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H1N1 Flu Update: WHO at Level 6 today

Hiya, guys.  there’s breaking news on the flu front today.  The World Health Organization has elevated the pandemic alert system to level 6.  Basically, this means that we are at a pandemic level of flu and governments around the world will start putting their pandemic flu plans into action.

Vaccine manufacturers are being instructed to commence manufacturing the H1N1 flu vaccine.  The vaccine makers were sent “seed” virus about a week ago.  They are now in the process of optimizing the growth and replication of the virus for the production of vaccine.  There will be some clinical trials to gauge effectiveness of the new vaccine.  This process should take a couple of months.  If all goes well, the vaccine should be ready by early fall.  However, the government has contracted with the vaccine makers for a finite amount of vaccine.  Although there will be millions of doses available, there won’t be enough for every American.  If you are offered the vaccine, take it.  Don’t skip it this year.  Those of you who will not be in populations offered the vaccine can still get relief from the severity of flu symptoms by taking an antiviral medication.  Relenza has been cited as being effective against H1N1.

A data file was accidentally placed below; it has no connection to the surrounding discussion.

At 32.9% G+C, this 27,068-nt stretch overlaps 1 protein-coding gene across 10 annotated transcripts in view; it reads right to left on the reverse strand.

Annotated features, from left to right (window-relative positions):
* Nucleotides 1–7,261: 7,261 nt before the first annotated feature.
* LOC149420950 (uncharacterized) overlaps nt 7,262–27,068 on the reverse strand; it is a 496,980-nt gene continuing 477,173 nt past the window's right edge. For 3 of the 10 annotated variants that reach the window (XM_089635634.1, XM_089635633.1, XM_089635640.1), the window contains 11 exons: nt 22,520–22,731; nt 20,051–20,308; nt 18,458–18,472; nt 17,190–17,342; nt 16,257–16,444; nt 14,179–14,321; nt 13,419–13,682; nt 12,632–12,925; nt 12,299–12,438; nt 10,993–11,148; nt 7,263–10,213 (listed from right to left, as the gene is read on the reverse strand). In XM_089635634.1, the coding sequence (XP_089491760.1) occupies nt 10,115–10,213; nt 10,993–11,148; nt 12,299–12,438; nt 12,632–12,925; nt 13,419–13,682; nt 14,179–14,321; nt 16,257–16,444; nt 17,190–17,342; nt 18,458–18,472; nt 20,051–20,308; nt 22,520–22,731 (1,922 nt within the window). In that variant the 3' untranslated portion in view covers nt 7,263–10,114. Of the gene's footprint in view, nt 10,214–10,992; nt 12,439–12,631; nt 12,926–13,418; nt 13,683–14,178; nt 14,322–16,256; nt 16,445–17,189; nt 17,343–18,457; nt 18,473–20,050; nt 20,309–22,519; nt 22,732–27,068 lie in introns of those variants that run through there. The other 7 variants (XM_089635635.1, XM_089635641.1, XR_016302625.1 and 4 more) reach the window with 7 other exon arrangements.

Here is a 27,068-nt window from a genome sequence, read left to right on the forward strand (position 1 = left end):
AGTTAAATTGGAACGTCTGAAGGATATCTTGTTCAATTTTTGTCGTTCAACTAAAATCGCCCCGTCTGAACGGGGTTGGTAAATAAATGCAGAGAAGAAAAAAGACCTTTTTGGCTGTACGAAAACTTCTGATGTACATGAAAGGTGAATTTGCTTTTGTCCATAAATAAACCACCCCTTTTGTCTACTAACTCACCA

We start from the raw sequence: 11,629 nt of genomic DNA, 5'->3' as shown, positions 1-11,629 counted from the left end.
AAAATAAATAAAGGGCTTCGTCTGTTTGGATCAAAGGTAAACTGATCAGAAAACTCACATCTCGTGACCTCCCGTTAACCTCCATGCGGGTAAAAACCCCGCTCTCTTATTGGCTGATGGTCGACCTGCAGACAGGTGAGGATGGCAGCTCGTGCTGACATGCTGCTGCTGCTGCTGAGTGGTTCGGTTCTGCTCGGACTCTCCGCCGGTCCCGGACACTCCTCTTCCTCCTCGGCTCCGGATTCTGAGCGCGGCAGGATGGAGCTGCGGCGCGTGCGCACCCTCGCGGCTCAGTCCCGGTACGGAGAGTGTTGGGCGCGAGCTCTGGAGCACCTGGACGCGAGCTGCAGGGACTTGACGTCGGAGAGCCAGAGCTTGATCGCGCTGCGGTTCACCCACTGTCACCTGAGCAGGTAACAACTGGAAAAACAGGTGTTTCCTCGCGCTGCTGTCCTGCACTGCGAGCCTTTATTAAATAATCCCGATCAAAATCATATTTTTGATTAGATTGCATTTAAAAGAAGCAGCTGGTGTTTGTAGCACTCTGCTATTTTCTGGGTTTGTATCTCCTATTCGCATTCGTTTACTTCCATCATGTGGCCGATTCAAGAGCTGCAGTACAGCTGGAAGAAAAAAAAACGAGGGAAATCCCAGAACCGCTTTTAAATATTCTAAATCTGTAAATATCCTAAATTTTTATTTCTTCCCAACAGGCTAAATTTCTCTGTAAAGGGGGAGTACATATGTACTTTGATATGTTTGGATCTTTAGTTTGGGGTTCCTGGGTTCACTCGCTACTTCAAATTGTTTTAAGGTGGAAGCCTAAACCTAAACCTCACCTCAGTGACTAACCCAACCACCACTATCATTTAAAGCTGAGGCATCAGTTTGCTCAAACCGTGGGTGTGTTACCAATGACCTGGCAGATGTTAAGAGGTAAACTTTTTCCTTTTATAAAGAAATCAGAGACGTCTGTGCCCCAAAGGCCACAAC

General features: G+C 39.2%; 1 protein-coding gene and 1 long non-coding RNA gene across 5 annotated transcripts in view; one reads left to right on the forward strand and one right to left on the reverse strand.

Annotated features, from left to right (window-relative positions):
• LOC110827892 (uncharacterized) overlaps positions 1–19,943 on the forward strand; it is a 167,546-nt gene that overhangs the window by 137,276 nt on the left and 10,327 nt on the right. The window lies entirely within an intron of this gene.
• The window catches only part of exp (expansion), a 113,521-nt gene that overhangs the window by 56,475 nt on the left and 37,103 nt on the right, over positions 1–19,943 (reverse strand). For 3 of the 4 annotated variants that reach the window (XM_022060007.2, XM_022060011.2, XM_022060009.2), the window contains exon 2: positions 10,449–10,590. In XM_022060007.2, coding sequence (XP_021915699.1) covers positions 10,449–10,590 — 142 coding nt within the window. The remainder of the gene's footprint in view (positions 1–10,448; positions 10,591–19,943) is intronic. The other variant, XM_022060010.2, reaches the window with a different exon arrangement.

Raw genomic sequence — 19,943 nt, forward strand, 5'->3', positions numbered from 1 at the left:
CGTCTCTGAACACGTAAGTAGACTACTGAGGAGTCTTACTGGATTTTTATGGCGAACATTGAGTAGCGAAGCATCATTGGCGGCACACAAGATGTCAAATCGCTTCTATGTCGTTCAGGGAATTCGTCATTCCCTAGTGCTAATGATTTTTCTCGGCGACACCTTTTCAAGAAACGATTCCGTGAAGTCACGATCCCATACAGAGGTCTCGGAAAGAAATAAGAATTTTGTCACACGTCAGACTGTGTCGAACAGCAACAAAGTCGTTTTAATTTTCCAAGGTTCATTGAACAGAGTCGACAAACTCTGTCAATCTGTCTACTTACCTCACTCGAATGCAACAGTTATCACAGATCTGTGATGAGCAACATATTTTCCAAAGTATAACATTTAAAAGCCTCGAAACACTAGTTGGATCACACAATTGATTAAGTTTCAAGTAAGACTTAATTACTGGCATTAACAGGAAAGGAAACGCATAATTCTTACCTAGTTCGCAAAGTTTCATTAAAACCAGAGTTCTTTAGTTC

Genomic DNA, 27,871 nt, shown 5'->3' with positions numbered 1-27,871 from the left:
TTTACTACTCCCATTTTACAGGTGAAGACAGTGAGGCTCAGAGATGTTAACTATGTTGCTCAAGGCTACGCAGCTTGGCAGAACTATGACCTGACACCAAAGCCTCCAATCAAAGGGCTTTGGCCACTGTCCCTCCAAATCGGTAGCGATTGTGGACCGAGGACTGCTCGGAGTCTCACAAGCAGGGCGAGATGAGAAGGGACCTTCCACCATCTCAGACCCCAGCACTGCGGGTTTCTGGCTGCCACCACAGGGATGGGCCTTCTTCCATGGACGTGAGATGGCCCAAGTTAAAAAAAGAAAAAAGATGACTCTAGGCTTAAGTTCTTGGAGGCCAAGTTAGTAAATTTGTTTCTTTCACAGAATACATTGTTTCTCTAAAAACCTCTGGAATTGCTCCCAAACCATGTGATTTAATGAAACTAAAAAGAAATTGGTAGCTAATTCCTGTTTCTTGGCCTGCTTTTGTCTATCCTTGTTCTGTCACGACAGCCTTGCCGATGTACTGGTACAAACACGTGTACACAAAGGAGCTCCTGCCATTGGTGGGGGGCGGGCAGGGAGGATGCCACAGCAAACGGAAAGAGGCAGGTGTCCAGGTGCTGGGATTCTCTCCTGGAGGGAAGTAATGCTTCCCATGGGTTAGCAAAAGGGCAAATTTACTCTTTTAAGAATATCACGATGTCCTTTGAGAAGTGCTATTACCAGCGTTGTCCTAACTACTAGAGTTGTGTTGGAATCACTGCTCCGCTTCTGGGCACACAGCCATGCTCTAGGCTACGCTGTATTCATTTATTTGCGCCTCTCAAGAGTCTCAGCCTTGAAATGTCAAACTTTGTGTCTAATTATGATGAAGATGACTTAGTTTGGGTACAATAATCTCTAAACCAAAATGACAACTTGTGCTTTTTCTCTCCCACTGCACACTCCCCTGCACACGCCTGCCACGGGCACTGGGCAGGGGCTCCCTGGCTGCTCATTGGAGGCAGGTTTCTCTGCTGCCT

If your employer hasn’t worked out a plan in the event of a health emergency, now is the time to ask about one.  Here’s why: the H1N1 strain is the same one involved in the Spanish Flu pandemic of 1918.  The flu at this stage is relatively mild.  But the problem is that our generation has virtually no immunity against H1N1.  That means if you are exposed to the virus, your chances of getting infected and sick are higher than they would be in most other years.  Even if the infection is mild, the sheer number of infected individuals makes the likelihood of a dangerous mutation that much greater.  Additionally, because the body has few defenses against a strain it hasn’t seen, the viral load is likely to be higher.  The danger is that this will trigger a cytokine storm in young, healthy individuals with robust immune systems.  Therefore, it is very important to minimize your exposure to the flu even if your friends, colleagues and kids seem to be only mildly ill.  Follow the advice of your public health officials and your personal physician.